Intragastric pressure during food intake: a physiological and minimally invasive method to assess gastric accommodation
Article first published online: 7 FEB 2011
© 2011 Blackwell Publishing Ltd
Neurogastroenterology & Motility
Volume 23, Issue 4, pages 316–e154, April 2011
How to Cite
Janssen, P., Verschueren, S., Giao Ly, H., Vos, R., Van Oudenhove, L. and Tack, J. (2011), Intragastric pressure during food intake: a physiological and minimally invasive method to assess gastric accommodation. Neurogastroenterology & Motility, 23: 316–e154. doi: 10.1111/j.1365-2982.2011.01676.x
- Issue published online: 11 MAR 2011
- Article first published online: 7 FEB 2011
- Received: 3 December 2010 Accepted for publication: 3 January 2011
- gastric accommodation;
- healthy volunteers;
- intragastric pressure
Background The stomach relaxes upon food intake and thereby provides a reservoir while keeping the intragastric pressure (IGP) low. We set out to determine whether we could use IGP as a measurement for stomach accommodation during food intake.
Methods In fasted healthy volunteers (n = 7–17) a manometer and an infusion catheter were positioned in the proximal stomach. After a stabilization period a nutrient drink was intragastrically infused at 15, 30 and 60 mL min−1. To investigate the effect of impaired accommodation the effect of NG-monomethyl-l-arginine (L-NMMA) was examined. The volunteers scored satiation until maximum, when the experiment ended. The IGP was presented as a change from baseline (mean ± SEM) and compared with repeated measures anova.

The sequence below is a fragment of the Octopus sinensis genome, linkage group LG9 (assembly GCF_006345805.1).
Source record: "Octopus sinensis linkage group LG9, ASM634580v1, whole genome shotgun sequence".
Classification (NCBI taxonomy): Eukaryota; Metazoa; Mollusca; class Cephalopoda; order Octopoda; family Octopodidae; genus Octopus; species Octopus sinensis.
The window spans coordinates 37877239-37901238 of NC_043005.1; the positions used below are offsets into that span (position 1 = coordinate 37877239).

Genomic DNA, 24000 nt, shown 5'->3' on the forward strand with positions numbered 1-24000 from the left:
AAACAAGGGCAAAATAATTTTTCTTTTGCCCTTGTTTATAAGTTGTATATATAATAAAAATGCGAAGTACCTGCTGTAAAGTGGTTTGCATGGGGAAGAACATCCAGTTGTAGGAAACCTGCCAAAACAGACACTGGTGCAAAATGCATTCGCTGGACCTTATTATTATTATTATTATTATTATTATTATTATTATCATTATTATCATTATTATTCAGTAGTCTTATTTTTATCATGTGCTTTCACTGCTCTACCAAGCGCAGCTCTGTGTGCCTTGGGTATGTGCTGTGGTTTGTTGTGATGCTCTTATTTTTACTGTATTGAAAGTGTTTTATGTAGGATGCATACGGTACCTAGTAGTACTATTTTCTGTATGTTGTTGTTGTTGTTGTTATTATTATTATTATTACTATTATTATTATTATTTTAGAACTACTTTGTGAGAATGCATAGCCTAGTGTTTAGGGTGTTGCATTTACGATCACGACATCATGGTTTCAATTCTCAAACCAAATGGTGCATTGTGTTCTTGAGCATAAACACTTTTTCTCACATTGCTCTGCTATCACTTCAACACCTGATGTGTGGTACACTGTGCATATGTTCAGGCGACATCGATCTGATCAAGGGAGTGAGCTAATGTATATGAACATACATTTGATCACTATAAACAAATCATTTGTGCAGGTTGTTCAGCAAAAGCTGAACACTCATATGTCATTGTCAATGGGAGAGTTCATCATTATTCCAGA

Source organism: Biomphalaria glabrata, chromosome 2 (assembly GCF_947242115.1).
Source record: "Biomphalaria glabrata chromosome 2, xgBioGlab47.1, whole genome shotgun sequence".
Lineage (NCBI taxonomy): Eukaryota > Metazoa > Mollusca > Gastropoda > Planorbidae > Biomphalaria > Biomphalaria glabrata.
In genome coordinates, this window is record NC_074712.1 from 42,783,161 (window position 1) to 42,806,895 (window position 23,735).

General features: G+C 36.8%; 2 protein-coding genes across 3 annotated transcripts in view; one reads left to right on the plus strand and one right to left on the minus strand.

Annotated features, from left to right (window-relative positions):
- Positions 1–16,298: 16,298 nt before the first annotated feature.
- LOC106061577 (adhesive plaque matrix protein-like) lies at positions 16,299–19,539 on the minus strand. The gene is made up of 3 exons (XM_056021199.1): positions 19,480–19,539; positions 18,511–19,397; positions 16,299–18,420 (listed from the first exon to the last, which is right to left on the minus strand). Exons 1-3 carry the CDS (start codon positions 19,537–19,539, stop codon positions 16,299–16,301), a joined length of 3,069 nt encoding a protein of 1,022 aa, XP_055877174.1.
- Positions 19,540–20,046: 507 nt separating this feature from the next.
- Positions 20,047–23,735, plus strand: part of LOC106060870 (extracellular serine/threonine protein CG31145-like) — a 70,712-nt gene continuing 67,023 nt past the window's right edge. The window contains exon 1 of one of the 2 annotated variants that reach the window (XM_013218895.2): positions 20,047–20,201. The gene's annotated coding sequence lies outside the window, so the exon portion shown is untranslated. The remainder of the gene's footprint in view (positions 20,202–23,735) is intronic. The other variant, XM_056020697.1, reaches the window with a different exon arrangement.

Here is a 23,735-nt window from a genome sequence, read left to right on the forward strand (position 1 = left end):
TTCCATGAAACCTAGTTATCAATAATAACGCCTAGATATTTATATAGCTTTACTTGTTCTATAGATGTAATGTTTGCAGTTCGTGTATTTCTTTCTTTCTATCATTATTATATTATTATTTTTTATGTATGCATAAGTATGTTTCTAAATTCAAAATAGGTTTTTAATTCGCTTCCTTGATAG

Key Results Independent on the ingestion speed, the IGP decreased initially and gradually increased thereafter. Volunteers scored maximal satiation after 699 ± 62, 809 ± 90 and 997 ± 120 mL nutrient drink infused (15, 30 and 60 mL min−1 respectively; P < 0.01). Maximum IGP decrease was 3.4 ± 0.5 mmHg after 205 ± 28 mL, 5.1 ± 0.7 mmHg after 212 ± 46 mL, and 5.2 ± 0.7 mmHg after 296 ± 28 mL infused volume [15, 30 and 60 mL min−1 respectively; not significant (ns)]. Post hoc analysis showed significant correlations between IGP and satiation score increase. During L-NMMA infusion IGP was significantly increased while subjects drank significantly less (816 ± 91 vs 1032 ± 71 mL; P < 0.005). Interestingly, the correlation between IGP increase and satiation score increase did not differ after L-NMMA treatment.
Conclusions & Inferences The IGP during nutrient drink ingestion provides a minimally invasive alternative to the barostat for the assessment of gastric accommodation. These findings furthermore indicate that IGP is a major determinant of satiation.